Offshore Arctic Development; Alaskans Look North to Future
Alaska’s state motto, “North to the Future,” represents our state as a land of promise. Alaskans believe in that promise, and in an overwhelming response to the Department of Interior’s Bureau of Ocean Energy Management (BOEM) proposed 2017-2022 Oil and Gas Lease Program, groups representing thousands of Alaska Natives, and other concerned citizens said the future should include exploration of offshore oil and gas. Over the three-month public comment period ending June 16, Alaskans underscored the significant economic opportunities and national energy security benefits which rest solely on the Arctic outer continental shelf (OCS) land leases included in the proposal.
Now, all eyes are on the Obama Administration to heed these Alaskan voices. Overwhelming support exists for Arctic OCS development, and Alaska leasing should stay in the five-year plan. Unfortunately, the curtailment of promising OCS development in the United States is not a novel concept. More than 42 million acres of Alaskan waters have already been eliminated from potential leasing. We have already witnessed the elimination of all lease sales in the Atlantic region in BOEM’S plan. As a result, the proposed plan reflects only three potential sales in the Chukchi Sea, Beaufort Sea, and Cook Inlet planning areas.
The economic impact of banning offshore oil and gas development will be most acutely felt here in Alaska. The essential role that energy production plays in this state is well-acknowledged. Last year, the industry provided 90 percent of Alaska’s total revenue, revenue for schools, roads, public safety, and welfare. It is responsible for one-third of all jobs and generated the $53.9 billion Alaska Permanent Fund, which pays a yearly dividend to Alaskan residents. Further, recent analysis confirmed offshore development could create up to 55,000 jobs annually and deliver an estimated payroll of $145 billion over the next 50 years.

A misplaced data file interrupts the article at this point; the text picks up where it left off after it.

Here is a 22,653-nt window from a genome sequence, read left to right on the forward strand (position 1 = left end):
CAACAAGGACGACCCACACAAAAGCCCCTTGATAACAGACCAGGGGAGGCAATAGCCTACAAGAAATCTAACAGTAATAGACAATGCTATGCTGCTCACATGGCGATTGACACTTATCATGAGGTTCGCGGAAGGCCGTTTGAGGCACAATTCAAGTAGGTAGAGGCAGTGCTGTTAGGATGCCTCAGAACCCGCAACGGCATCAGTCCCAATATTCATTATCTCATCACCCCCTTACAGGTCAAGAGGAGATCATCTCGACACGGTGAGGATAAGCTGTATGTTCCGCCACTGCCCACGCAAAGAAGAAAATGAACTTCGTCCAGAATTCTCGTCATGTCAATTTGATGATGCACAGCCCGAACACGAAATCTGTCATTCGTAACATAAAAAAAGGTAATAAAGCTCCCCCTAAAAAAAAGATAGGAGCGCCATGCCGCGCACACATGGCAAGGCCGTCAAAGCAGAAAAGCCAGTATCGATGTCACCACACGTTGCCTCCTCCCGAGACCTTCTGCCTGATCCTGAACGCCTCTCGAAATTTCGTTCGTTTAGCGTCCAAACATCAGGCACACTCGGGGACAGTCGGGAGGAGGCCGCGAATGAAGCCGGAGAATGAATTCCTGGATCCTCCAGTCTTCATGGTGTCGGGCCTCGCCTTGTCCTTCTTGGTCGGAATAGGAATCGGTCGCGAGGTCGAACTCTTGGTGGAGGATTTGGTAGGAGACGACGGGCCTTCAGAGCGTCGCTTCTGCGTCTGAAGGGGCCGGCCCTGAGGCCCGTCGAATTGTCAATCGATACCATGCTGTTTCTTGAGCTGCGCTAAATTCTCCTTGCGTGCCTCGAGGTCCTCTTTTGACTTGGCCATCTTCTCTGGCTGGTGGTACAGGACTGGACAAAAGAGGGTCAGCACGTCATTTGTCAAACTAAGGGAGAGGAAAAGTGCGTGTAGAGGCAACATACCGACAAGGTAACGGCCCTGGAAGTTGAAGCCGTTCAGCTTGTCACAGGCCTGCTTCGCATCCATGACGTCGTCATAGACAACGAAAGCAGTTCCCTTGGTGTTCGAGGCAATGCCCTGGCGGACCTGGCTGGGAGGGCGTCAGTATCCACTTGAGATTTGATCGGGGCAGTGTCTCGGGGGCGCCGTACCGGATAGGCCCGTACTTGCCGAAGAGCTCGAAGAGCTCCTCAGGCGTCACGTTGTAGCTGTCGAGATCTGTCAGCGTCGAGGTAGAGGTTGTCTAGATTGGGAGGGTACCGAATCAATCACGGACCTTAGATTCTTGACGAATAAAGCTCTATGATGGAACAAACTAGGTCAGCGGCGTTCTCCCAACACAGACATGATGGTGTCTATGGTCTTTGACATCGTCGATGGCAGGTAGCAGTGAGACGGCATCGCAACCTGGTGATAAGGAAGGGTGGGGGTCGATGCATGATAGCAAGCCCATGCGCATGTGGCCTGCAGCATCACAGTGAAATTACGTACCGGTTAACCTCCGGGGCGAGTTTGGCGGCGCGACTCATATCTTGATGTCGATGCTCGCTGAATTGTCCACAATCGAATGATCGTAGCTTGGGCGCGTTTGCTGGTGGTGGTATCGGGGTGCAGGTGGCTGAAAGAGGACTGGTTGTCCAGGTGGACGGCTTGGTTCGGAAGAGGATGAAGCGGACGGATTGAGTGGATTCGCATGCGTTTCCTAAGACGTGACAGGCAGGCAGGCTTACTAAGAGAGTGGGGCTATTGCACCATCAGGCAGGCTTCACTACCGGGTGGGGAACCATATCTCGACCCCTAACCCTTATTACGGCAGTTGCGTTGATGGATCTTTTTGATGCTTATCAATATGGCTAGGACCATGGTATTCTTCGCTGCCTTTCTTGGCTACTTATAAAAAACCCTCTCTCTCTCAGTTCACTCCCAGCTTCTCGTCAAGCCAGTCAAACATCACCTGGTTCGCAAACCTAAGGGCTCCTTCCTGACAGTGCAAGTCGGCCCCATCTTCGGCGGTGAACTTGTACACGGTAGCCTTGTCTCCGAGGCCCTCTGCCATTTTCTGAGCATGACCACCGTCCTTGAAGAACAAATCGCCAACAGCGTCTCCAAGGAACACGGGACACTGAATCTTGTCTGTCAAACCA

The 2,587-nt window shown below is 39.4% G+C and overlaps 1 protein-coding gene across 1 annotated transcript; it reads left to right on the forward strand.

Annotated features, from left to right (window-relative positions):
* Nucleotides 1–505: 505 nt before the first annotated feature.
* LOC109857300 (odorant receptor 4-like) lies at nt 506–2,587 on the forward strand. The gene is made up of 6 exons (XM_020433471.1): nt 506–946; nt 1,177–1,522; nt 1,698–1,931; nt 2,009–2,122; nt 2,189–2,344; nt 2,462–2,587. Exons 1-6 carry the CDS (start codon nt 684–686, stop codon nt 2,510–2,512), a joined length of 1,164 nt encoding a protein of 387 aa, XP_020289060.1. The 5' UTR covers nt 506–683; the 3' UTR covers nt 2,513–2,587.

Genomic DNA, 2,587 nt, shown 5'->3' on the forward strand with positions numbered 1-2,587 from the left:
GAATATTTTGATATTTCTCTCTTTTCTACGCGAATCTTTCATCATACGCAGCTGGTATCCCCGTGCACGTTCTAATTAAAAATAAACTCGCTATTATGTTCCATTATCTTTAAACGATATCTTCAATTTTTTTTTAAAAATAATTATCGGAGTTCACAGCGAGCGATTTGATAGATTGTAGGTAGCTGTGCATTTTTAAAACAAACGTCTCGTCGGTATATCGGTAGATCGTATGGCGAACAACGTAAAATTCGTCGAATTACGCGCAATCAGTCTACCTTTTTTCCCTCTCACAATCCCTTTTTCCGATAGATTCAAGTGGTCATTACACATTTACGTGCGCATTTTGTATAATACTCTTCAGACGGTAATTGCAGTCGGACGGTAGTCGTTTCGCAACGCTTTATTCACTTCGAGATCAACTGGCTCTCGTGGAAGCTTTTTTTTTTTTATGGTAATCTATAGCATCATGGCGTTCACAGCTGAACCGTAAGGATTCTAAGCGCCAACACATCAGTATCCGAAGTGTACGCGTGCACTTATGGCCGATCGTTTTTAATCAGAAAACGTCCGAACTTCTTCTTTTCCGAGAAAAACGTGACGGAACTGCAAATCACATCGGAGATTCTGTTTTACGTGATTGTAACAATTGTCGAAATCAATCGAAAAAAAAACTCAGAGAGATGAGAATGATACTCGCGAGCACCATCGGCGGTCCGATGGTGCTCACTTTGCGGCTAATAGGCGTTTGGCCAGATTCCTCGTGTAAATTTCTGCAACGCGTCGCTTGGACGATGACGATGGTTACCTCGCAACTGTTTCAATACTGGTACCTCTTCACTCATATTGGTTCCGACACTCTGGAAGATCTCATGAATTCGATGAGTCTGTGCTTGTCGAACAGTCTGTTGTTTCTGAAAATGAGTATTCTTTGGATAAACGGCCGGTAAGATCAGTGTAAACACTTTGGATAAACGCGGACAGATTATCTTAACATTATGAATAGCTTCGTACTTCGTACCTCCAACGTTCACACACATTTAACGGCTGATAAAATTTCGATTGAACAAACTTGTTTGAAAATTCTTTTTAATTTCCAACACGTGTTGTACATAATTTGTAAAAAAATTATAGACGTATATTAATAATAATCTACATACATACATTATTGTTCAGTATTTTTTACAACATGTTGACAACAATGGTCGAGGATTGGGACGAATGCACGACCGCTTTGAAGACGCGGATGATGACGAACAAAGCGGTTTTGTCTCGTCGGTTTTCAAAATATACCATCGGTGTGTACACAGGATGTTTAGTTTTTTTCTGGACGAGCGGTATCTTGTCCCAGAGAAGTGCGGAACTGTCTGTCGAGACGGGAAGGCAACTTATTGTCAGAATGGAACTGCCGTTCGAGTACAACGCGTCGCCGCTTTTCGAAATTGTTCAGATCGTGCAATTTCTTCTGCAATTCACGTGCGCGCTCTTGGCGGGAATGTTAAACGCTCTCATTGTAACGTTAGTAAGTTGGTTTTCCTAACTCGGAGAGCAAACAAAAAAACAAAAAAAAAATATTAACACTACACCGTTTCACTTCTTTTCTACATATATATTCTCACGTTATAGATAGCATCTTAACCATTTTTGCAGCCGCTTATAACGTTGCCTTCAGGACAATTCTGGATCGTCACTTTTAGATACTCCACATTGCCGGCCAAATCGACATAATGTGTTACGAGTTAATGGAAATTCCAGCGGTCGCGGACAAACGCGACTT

The administration’s ultimate decision will impact the nation, not just Alaska. Development of this region’s offshore oil and gas resources will prove critical to American energy security, in part, through bolstering the Trans Alaska Pipeline System which remains a key energy conduit that has supplied domestic energy to the U.S. for almost 40 years.
The 800-mile pipeline, or “TAPS” as it is known, has played a valuable role in transporting oil produced on the North Slope of Alaska south to the Continental U.S. At its peak, TAPS moved more than 2 million barrels daily. Today, it flows at just a quarter of that rate.
This decline in production represents a problem for the pipeline’s long-term viability, as lower flow levels slow the movement of crude oil and allow for ice formation and other low-flow complications throughout the system. Without new sources of oil, operations will become challenged to keep the system functioning year-round, potentially jeopardizing all North Slope oil and gas production. But with Alaska’s vast offshore oil resources, we can ensure the long-term viability of TAPS – and U.S. energy security.
The ramifications of excluding Arctic locations from the OCS leasing program would have a substantial impact on U.S. medium and long-term energy security. But the limited number of proposed lease areas in the plan is cause for equal concern for the nation.
The Energy Information Administration (EIA) expects oil and gas production from the Lower 48 states to decline starting in 2030. Prevention of Arctic OCS development now would mean eliminating future opportunity and risk a return to the 1970’s energy price volatility that first prompted the construction of TAPS.
Oil and gas production is not new to Alaska and fair access to the state’s resources is essential to our economy and America’s energy security. The Obama Administration’s Interior Department must take these realities into consideration and retain the Beaufort, Cook Inlet and Chukchi Seas leases when it announces the final program. Blessed with abundant natural resources, Alaska is indeed a land of promise; let’s not allow that promise to go unfulfilled.